develop our capital plans all around that," said Angelo. "That's why September is what we chose as a critical timeline to finalize the plan for staff then to sit down and work with council on the priorities going into 2018, when we start doing cost estimates and putting this all forward." Connecting links between waterfront trails is an area Angelo said the city is going to work on. A public open house is being scheduled for Thursday Feb. 23 at city hall to gather the public's input on the waterfront trail around the city hall and the Trent Port Marina. Angelo said drawings will be presented to the public and an idea on what the trail can look like. Quinte West Mayor Jim Harrison said they are in the early stages of expanding the city's trail system. "We're working on a plan from Fraser Park down to Research Castings and eventually to County Road 64 which will tie in to all the other trails," said Harrison. "What we're looking at is several million dollars is what's involved with it, but it'll be done over a few years, not just one year." For more information and to give input on active transportation in Quinte West, visit qwatp.ca.
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Quinte West News - Thursday, February 16, 2017 7
New doctor coming soon for Brighton via Hamilton BY SARAH HYATT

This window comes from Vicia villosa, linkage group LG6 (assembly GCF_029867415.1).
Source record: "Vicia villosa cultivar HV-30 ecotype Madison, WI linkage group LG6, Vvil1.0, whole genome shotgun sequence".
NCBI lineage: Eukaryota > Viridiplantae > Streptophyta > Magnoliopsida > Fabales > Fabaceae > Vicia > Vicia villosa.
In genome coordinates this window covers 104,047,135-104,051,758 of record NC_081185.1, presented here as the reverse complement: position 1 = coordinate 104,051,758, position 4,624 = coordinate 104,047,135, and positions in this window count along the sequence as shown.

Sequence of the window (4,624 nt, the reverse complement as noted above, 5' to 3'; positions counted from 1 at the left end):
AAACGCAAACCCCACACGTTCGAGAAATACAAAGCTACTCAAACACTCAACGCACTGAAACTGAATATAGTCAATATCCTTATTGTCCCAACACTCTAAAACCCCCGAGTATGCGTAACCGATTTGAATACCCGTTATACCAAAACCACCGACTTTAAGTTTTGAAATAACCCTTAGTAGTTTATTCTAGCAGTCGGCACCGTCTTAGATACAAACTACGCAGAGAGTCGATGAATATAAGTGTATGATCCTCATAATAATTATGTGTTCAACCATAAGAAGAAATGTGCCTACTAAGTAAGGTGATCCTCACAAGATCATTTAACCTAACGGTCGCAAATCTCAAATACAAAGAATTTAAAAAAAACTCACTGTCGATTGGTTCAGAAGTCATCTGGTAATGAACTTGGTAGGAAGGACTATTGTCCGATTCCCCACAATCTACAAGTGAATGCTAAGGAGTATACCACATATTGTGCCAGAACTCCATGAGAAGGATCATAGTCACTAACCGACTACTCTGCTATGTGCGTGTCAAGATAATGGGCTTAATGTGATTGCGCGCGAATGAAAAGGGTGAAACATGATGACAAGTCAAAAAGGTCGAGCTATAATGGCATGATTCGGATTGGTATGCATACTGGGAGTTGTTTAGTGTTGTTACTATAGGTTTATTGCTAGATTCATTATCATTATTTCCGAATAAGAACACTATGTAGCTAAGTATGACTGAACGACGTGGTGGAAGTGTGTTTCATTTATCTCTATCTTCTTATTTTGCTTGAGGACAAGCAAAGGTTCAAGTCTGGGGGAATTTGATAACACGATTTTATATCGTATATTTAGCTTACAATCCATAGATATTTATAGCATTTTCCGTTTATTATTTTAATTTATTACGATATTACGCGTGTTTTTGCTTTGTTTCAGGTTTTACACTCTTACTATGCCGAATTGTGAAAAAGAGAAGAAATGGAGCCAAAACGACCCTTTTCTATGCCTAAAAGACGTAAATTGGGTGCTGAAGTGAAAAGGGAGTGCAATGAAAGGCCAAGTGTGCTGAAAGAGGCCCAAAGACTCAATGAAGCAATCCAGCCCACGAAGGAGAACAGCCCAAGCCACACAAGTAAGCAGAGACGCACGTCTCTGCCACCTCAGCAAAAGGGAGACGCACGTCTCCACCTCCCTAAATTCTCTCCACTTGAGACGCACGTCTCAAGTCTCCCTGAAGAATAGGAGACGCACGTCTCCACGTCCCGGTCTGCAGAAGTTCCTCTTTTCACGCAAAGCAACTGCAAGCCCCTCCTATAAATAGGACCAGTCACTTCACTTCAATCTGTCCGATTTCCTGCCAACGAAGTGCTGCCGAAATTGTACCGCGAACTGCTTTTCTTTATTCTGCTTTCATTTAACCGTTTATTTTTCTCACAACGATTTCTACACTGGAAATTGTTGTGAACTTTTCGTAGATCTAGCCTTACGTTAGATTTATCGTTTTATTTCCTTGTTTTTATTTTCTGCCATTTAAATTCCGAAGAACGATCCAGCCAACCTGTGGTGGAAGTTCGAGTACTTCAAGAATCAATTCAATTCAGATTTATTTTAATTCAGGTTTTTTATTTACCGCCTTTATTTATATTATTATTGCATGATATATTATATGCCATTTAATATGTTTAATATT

Brighton â€“ A general practitioner is making her way from Hamilton and will set up in Brighton, residents heard at Monday nightâ€™s planning council meeting. Mayor Mark Walas and CAO Bill Watson spearheaded the announcement at the meeting, that Dr. Svetlana Stryuts will start sometime in early May of this year. She has committed to a seven-year contract with the municipality. â€œToday certainly is a good day to be able to bring this announcement forward,â€? said Walas Monday, as he reflected on â€œthe good new story for Brighton.â€? The total cost to the municipality for the contract with Dr. Stryuts is $100,000. As outlined in Mondayâ€™s agenda, currently the community â€œlacks a sufficient number of family physicians to provide medical services to the Municipality of Brighton.â€? Financial assistance in this instance and in past instances has been used as incentive to attract and recruit doctors to the area. Dr. Stryuts will join the Brighton-Quinte West Family Health Team based out of Brighton. Mondayâ€™s announcement involving Dr. Stryuts makes this the third announcement for new doctors for the area. Though, Dr. Harrison Bishop, who is slated to also start this year with the health team, was technically recruited during the last term of council. Details surrounding his arrival however, were announced not long ago. In September, council announced Dr. Kelly Fernandes would join the health team in 2018. â€œWeâ€™re continuing to address the health care needs of the community as best as we can, as a council and as a [physician recruitment] committee â€“ all I can say is that weâ€™re not go-